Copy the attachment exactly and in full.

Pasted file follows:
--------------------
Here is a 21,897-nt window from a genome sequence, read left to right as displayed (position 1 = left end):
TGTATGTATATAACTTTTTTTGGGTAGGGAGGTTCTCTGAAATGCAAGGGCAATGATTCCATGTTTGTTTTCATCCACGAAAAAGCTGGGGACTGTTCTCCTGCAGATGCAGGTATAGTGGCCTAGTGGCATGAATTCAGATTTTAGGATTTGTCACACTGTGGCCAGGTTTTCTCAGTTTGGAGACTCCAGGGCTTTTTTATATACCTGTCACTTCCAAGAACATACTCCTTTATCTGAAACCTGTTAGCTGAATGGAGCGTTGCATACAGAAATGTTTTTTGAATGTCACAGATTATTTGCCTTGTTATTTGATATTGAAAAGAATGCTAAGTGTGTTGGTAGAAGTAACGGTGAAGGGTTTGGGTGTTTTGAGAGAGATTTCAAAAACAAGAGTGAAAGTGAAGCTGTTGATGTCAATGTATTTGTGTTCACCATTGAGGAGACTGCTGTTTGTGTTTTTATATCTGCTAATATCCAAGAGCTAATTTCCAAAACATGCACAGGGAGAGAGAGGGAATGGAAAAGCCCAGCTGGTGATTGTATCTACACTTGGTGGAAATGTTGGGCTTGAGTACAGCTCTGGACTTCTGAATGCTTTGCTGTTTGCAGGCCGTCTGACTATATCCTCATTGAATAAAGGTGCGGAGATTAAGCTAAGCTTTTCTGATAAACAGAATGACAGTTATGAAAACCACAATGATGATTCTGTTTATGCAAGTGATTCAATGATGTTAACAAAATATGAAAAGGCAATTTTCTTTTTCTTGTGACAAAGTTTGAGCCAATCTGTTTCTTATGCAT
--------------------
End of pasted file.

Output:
Here is a 21,897-nt window from a genome sequence, read left to right as displayed (position 1 = left end):
TGTATGTATATAACTTTTTTTGGGTAGGGAGGTTCTCTGAAATGCAAGGGCAATGATTCCATGTTTGTTTTCATCCACGAAAAAGCTGGGGACTGTTCTCCTGCAGATGCAGGTATAGTGGCCTAGTGGCATGAATTCAGATTTTAGGATTTGTCACACTGTGGCCAGGTTTTCTCAGTTTGGAGACTCCAGGGCTTTTTTATATACCTGTCACTTCCAAGAACATACTCCTTTATCTGAAACCTGTTAGCTGAATGGAGCGTTGCATACAGAAATGTTTTTTGAATGTCACAGATTATTTGCCTTGTTATTTGATATTGAAAAGAATGCTAAGTGTGTTGGTAGAAGTAACGGTGAAGGGTTTGGGTGTTTTGAGAGAGATTTCAAAAACAAGAGTGAAAGTGAAGCTGTTGATGTCAATGTATTTGTGTTCACCATTGAGGAGACTGCTGTTTGTGTTTTTATATCTGCTAATATCCAAGAGCTAATTTCCAAAACATGCACAGGGAGAGAGAGGGAATGGAAAAGCCCAGCTGGTGATTGTATCTACACTTGGTGGAAATGTTGGGCTTGAGTACAGCTCTGGACTTCTGAATGCTTTGCTGTTTGCAGGCCGTCTGACTATATCCTCATTGAATAAAGGTGCGGAGATTAAGCTAAGCTTTTCTGATAAACAGAATGACAGTTATGAAAACCACAATGATGATTCTGTTTATGCAAGTGATTCAATGATGTTAACAAAATATGAAAAGGCAATTTTCTTTTTCTTGTGACAAAGTTTGAGCCAATCTGTTTCTTATGCAT